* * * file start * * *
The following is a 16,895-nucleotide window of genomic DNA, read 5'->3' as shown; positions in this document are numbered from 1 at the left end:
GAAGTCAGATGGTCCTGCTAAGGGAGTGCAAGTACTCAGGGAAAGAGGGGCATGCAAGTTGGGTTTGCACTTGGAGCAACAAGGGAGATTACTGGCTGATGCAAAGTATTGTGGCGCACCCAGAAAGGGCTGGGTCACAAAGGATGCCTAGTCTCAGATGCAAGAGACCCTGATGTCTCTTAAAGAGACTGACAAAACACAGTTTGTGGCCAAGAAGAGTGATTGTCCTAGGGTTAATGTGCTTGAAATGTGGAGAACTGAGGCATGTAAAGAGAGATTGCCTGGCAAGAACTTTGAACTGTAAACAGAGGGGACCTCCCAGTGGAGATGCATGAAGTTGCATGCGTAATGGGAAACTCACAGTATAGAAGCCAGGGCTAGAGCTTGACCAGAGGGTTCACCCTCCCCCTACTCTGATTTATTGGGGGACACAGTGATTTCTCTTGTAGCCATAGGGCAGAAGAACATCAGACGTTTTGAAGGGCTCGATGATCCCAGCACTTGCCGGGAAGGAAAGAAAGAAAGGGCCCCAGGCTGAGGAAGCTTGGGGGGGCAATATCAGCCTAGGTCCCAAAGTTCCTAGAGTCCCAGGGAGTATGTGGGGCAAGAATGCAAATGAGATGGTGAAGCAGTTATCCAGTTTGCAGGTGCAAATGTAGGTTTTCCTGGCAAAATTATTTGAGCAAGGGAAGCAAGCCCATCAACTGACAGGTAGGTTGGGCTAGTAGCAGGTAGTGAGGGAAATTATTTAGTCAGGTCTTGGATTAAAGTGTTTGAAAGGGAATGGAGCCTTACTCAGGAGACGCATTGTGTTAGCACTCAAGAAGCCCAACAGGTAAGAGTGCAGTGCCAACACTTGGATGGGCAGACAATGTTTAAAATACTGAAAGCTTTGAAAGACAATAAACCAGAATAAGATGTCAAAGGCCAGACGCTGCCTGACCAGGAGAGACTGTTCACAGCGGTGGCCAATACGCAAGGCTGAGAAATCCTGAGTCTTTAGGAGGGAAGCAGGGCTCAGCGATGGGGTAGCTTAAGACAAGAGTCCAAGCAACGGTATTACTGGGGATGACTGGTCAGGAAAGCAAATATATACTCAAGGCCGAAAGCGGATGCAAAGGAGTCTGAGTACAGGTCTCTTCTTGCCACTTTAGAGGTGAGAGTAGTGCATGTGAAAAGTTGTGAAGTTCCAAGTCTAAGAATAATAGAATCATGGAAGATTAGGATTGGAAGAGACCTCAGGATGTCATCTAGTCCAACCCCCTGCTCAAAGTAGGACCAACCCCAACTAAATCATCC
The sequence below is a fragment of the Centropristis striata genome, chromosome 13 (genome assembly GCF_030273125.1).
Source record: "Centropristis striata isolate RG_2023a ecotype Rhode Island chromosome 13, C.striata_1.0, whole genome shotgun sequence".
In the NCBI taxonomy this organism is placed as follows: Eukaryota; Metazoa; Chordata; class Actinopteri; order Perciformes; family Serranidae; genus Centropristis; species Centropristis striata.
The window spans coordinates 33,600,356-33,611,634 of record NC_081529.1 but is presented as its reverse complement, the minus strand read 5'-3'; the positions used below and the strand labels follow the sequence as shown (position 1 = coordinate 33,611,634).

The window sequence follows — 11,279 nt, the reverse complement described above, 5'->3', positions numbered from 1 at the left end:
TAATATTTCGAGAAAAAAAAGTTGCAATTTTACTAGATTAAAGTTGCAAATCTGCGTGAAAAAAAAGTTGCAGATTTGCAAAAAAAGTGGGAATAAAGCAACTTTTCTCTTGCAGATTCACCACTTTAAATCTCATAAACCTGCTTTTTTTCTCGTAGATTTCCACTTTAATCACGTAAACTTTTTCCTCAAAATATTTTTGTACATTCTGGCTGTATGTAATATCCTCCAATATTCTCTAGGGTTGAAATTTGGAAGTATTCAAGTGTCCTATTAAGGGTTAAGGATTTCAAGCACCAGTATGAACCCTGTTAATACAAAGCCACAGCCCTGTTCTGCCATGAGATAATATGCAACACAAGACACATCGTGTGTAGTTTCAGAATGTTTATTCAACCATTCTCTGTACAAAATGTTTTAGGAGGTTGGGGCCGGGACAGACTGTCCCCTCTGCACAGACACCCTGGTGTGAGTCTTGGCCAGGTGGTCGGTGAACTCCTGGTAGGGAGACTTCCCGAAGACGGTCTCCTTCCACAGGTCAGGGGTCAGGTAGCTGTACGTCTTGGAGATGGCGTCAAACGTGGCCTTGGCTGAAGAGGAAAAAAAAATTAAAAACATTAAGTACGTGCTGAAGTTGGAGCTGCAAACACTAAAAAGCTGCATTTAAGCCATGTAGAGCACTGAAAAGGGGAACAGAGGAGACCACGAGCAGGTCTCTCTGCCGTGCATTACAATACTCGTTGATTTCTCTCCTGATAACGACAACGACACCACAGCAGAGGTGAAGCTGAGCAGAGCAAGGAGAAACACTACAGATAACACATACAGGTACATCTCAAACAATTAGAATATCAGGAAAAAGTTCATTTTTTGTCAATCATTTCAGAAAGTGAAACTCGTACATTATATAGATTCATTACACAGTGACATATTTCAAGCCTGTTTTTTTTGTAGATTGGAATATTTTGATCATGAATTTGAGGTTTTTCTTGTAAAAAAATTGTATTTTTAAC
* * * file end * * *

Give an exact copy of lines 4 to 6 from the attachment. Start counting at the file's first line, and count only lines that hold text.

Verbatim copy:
Source record: "Centropristis striata isolate RG_2023a ecotype Rhode Island chromosome 13, C.striata_1.0, whole genome shotgun sequence".
In the NCBI taxonomy this organism is placed as follows: Eukaryota; Metazoa; Chordata; class Actinopteri; order Perciformes; family Serranidae; genus Centropristis; species Centropristis striata.
The window spans coordinates 33,600,356-33,611,634 of record NC_081529.1 but is presented as its reverse complement, the minus strand read 5'-3'; the positions used below and the strand labels follow the sequence as shown (position 1 = coordinate 33,611,634).